Only seven storylines exist in fiction.
Whether you believe this old chestnut or not, it’s undeniably true that “good man becomes bad man” is one of the oldest and best-worn arcs of all.
You can, if you feel so inclined, trace it from Oedipus and Hamlet all the way through to current hot-ticket drama Breaking Bad, and Francis Ford Coppola’sThe Godfather trilogy is the best and most intricate big-screen rendering.
It’s family loyalty that undoes Michael Corleone (Al Pacino), the wayward mob son who becomes reluctantly dragged into the family business after an assassination attempt on his father (Marlon Brando).
Pacino’s astonishing performance has become known so well for its later turns that it’s easy to forget just how convincing he is as a doe-eyed young idealist.
No matter how inevitable his decline, it holds the same devastating thrill on the 50th watch as it does on the first.
Coppola and novelist Mario Puzo’s screenplay is peppered with pithy, emotionally specific character beats that make this sprawling world feel almost instantly familiar.
Carlo and Connie’s wedding sequence is deceptively simple, but tells you something crucial about almost every character, while Michael’s realisation that his hands aren’t shaking in the hospital is as powerful as, “I know it was you, Fredo. You broke my heart.”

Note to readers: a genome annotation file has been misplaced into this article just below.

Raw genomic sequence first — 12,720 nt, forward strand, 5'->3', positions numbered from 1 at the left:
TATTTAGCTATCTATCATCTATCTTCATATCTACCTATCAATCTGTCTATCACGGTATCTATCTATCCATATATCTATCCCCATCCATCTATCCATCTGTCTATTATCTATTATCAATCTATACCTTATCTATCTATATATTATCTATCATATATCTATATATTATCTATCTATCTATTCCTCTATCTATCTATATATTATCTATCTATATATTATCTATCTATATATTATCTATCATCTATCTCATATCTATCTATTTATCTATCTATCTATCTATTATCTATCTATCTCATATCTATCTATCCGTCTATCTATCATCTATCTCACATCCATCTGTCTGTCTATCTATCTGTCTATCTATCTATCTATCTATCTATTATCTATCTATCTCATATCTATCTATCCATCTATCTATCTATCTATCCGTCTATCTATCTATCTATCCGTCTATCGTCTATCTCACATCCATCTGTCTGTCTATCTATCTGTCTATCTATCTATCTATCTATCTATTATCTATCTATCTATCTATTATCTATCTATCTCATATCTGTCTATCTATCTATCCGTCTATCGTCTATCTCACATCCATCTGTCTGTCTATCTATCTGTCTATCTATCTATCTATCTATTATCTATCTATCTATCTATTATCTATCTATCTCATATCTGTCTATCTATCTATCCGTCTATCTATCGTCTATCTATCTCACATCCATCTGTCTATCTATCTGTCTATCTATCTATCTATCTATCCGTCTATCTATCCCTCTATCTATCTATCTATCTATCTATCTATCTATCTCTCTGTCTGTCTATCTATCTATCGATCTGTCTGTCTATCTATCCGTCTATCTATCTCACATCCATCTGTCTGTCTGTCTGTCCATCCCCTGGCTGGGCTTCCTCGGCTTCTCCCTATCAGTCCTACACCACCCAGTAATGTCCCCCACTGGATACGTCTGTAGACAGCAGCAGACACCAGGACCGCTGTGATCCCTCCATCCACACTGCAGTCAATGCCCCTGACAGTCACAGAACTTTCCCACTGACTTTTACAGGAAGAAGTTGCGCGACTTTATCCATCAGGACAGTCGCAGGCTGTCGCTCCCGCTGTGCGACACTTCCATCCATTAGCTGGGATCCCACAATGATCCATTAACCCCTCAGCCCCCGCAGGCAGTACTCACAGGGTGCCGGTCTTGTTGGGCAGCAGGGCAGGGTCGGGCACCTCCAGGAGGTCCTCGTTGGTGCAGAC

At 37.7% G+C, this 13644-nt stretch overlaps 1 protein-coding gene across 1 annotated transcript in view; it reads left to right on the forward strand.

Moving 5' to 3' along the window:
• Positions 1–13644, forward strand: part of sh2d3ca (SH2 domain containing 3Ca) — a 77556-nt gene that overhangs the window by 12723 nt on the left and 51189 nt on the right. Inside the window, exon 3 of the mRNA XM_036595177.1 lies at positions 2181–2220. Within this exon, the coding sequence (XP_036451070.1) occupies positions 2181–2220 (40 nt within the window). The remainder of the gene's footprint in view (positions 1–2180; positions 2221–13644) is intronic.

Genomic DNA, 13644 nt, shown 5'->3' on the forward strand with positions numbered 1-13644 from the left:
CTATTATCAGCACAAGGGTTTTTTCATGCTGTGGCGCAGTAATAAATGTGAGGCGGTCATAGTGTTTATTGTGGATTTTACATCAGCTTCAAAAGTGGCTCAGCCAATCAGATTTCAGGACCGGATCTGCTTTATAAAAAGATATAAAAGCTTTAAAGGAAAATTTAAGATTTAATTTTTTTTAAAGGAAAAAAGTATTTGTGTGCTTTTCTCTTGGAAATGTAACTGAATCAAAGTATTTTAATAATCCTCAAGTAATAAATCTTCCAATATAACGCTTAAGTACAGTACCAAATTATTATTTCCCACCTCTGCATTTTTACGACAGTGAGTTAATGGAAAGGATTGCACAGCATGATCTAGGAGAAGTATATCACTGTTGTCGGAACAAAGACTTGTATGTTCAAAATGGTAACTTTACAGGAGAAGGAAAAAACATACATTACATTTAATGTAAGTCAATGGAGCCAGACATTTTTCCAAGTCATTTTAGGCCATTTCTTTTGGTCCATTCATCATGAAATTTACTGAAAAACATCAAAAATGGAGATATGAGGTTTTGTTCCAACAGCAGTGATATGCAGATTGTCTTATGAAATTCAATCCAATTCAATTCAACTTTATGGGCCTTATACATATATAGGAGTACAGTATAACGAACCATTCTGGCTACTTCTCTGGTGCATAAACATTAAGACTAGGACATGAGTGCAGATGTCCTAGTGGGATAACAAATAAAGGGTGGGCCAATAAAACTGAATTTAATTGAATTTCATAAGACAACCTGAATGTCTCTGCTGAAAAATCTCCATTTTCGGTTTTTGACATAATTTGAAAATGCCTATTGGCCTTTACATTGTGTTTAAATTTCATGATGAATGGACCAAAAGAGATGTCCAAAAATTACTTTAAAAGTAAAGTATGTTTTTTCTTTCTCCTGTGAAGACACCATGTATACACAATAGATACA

As quotable as the trilogy is, its resounding power lies as much in its unspoken moments. But you know all this already.
Here’s something new - Part III? It really isn’t all that bad.
Yes, it’s nonsensical as a standalone film and yes, Sofia should probably stay behind the camera. But Coppola himself has suggested it’s more of an epilogue than a true third part, and on that basis it works, providing the necessary fall after the first two films’ rise.
While much of the behind-the-scenes material isn’t new, it’s all been remastered to match the films’ shiny new coat, and in any case it’s tough to improve on Coppola’s candid, intimate chat tracks.
Another oldie-but-goodie is the Godfather World featurette, which sees talking heads from The Sopranos creator David Chase to Alec Baldwin discussing the trilogy’s cultural significance.
New bits include a copy of the original Godfather shooting script, some previously unseen behind-the-scenes photography, and post-production featurette When The Shooting Stopped, which digs up some surprising nuggets.
But the jewel in this box-set crown quite rightly remains the three films themselves: remastered to a ravishing standard and pivoting, for all their vastness, on one man’s small, sad fall from grace.